Value of the creek
Kathryn Schrag, a 15-year resident of neighboring Patagonia, said she walks the preserve’s trails every week or two.
Seeing the flowing water “is restorative to my soul,” she said last week as she and a friend walked the creek trail a few hundred feet from the streambed.
Schrag wasn’t familiar with the technical issues dividing the conservancy and Hudbay, but she said it would be tragic if the mitigation work causes the perennial water through the preserve to disappear.
“The economy of the town relies significantly on tourism,” Schrag said. “People are coming to see running water and the birds.”
Of four stretches of Sonoita Creek studied over the past four years by local volunteers, the creek through the preserve was in the best shape of any, says the group Friends of Sonoita Creek.
The survey work was done by volunteers from 2014 to 2018 under the direction of retired University of New Mexico professor Peter Stacey, a specialist in riparian health and restoration.
The preserve section has the best soil integrity, the highest quality streambed structure and the best scores for riparian vegetation and wildlife habitat, says a summary of the Friends’ analysis.
The main flaw identified in that stretch was that the stream was still highly entrenched due to past cattle grazing that causes the channel to cut downward. That keeps floodwaters from spreading out onto and nourishing surrounding soil the way they used to.
Silt, sediment at issue
The Nature Conservancy shares the view of the Environmental Protection Agency about Hudbay’s mitigation plan, the conservancy’s Stellar wrote in his letter.
In a November 2017, EPA concluded that excavating a new, unnaturally curvy channel in that area “would likely result in channel erosion, channel straightening and sediment delivery to downstream locations.”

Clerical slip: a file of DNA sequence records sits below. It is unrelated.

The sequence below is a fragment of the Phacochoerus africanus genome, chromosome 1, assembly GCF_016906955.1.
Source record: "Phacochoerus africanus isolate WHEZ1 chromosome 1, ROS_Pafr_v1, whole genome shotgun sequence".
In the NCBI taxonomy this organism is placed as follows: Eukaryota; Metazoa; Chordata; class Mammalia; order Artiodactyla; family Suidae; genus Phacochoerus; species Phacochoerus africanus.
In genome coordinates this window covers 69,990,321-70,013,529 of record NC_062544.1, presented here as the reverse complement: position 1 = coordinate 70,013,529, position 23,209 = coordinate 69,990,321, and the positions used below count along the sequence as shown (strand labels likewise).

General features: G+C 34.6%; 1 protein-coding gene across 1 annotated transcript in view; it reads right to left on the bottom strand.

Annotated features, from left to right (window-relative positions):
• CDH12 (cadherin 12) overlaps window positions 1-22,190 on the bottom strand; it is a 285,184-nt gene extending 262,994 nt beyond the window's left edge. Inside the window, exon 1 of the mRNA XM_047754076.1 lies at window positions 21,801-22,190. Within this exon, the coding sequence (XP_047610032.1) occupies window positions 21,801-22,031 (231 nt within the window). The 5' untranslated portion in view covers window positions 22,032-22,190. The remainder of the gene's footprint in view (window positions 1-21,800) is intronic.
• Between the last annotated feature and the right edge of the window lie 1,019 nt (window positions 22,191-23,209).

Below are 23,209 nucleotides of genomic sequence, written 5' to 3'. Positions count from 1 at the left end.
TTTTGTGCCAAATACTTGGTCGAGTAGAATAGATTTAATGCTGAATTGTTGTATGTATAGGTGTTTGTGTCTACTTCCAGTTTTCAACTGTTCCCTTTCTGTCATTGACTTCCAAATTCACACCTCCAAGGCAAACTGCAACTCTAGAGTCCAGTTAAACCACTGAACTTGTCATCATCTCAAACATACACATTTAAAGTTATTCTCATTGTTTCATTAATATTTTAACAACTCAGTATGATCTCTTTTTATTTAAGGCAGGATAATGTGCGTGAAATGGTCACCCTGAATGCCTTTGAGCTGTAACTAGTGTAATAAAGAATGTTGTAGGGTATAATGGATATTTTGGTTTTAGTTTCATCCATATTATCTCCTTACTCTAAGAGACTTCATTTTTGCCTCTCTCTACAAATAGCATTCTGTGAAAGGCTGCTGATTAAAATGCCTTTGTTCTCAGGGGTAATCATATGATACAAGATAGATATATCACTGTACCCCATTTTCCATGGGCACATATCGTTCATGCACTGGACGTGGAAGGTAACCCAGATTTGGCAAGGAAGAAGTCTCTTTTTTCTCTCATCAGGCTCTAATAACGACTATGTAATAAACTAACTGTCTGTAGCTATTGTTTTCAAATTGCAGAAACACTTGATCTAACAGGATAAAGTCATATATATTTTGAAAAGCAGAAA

The proposed new channel alignment appears “excessively tortuous,” and the tight channel radius may promote streambank erosion that increases downstream transport of sediment, Stellar wrote.
“A large increase in fine sediment delivery, due to the size of the proposed mitigation project upstream, has the potential to result in unprecedented volumes of deposition, potentially filling the active stream channel and reducing the presence of surface water, as well as eliminating aquatic habitat required for native fish,” Stellar wrote.
The deposit of silt and other sediments on the preserve could also bury its two, recently discovered water umbel populations, he added.
Today, the existing creek is armored with concrete, car bodies and rock-filled wire baskets known as gabions to prevent the streambanks from eroding, washing away and threatening neighboring Arizona 82 with flooding.
But the mining company says the new streambanks will be less likely to send sediment into the creek. With natural curves restored, the water flow is changed, and the settlement is more likely to settle into the ground farther upstream, the company says.
Hudbay’s analyses found that the proposed new channel will fall “well within the observed range” of the existing channel when it comes to sinuosity and curviness.
As for the endangered umbel populations, Hudbay told the Corps it is already required by an earlier federal biological opinion to plant and create habitat for the species around the ponds at Sonoita Creek Ranch.
“This should extend rather than contract the range of the species,” Kathy Arnold, environment director for Hudbay’s Arizona unit, wrote in her August 2018 letter to the Corps.
But Nature Conservancy officials said last week that their concerns still haven’t been satisfied.
They are exploring “all options available to us,” including litigation, they said in a statement to the Star.
“Accelerated transport of sediments would negatively affect our Sonoita Creek and the preserve, including habitat for rare, threatened, and endangered species,” said Nicole Hill, the conservancy’s Arizona lands program director.
“Losing the unique habitats would be a significant loss to conservation and the state of Arizona.”
“The economy of the town relies
significantly on tourism. People are
coming to see running water and the birds.” Kathryn Schrag, a 15-year resident of Patagonia